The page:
TAMPA, Fla. (WFLA) – Drama over an unusual Wimauma easement dispute played out in Tampa on Friday.

Ricky Goodson, of Goodson Farms, faced the county code enforcement board after he was cited for blocking his neighbors’ access to their properties and creating a safety hazard. Goodson was quiet during the meeting and let his attorney, Andy Dogali, do all the talking.

“The Goodson family deeds do not reflect than anybody owns an easement across their property,” Dogali told the board. “At least that’s what I’ve been able to discern so far.”

The code enforcement officers disagreed and presented deeds from three of Goodson’s neighbors. Those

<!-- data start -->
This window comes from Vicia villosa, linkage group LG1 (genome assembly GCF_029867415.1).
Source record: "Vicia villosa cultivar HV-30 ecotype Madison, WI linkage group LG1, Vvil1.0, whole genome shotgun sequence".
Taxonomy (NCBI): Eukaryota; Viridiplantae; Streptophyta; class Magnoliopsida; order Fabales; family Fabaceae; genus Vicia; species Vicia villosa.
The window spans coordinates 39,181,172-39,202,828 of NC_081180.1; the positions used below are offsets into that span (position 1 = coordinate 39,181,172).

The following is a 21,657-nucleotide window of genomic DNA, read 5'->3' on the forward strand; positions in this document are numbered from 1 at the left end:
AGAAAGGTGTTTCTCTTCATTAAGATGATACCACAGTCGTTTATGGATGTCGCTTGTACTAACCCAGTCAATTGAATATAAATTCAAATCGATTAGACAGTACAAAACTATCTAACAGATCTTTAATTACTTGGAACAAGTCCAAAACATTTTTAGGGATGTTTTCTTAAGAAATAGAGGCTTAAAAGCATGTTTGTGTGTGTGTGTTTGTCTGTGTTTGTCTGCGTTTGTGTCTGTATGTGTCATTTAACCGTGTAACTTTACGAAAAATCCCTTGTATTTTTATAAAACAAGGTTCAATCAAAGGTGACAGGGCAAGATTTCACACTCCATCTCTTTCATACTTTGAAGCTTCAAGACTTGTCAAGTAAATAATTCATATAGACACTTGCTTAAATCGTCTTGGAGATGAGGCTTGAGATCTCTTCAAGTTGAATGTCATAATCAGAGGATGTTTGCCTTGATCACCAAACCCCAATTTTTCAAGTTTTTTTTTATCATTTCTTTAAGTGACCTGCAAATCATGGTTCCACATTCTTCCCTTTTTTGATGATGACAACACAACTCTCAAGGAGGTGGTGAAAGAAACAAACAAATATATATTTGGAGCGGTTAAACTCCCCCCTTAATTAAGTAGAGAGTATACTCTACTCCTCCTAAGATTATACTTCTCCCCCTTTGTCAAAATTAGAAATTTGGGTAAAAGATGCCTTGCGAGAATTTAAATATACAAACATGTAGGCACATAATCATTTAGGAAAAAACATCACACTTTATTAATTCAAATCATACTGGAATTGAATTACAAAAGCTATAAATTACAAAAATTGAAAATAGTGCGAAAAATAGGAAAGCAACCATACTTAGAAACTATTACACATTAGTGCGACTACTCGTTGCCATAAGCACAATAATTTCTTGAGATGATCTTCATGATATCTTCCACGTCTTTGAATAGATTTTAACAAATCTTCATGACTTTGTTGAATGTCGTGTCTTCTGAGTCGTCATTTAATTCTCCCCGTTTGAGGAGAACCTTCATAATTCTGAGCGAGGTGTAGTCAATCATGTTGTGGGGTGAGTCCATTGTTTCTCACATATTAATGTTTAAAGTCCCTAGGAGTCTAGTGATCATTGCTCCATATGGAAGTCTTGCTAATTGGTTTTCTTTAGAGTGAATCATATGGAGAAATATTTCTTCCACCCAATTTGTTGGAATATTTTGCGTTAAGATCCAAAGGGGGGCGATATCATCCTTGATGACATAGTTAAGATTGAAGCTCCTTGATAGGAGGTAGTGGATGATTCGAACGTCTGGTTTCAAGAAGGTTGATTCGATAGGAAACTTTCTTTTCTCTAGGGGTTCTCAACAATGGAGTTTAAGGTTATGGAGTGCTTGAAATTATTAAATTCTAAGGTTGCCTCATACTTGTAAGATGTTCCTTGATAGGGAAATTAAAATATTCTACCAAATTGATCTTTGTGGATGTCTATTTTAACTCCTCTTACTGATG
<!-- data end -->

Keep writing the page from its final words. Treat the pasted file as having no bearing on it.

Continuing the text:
documents clearly show an easement running through Goodson’s land.

But after five years of the neighbors using that easement, code enforcement accuses Goodson of putting them in danger with the obstruction.

“There’s no egress or ingress for first responders, so the fire department, paramedics, law enforcement – has no access,” said a code enforcement officer who explained the situation to the board.

Attorney Dogali read a text message Goodson received from his title company’s attorney.

“There is no easement on the 50-foot strip,” he read from the text message. “Legally, you can put up a ‘no trespassing’ sign and put of a fence or block it how ever you want.”

That apparently didn’t convince the board. They instructed Goodson to keep the easement clear.

Dogali said Goodson will fight the easement issue in court as part of a lawsuit one of the neighbors already filed.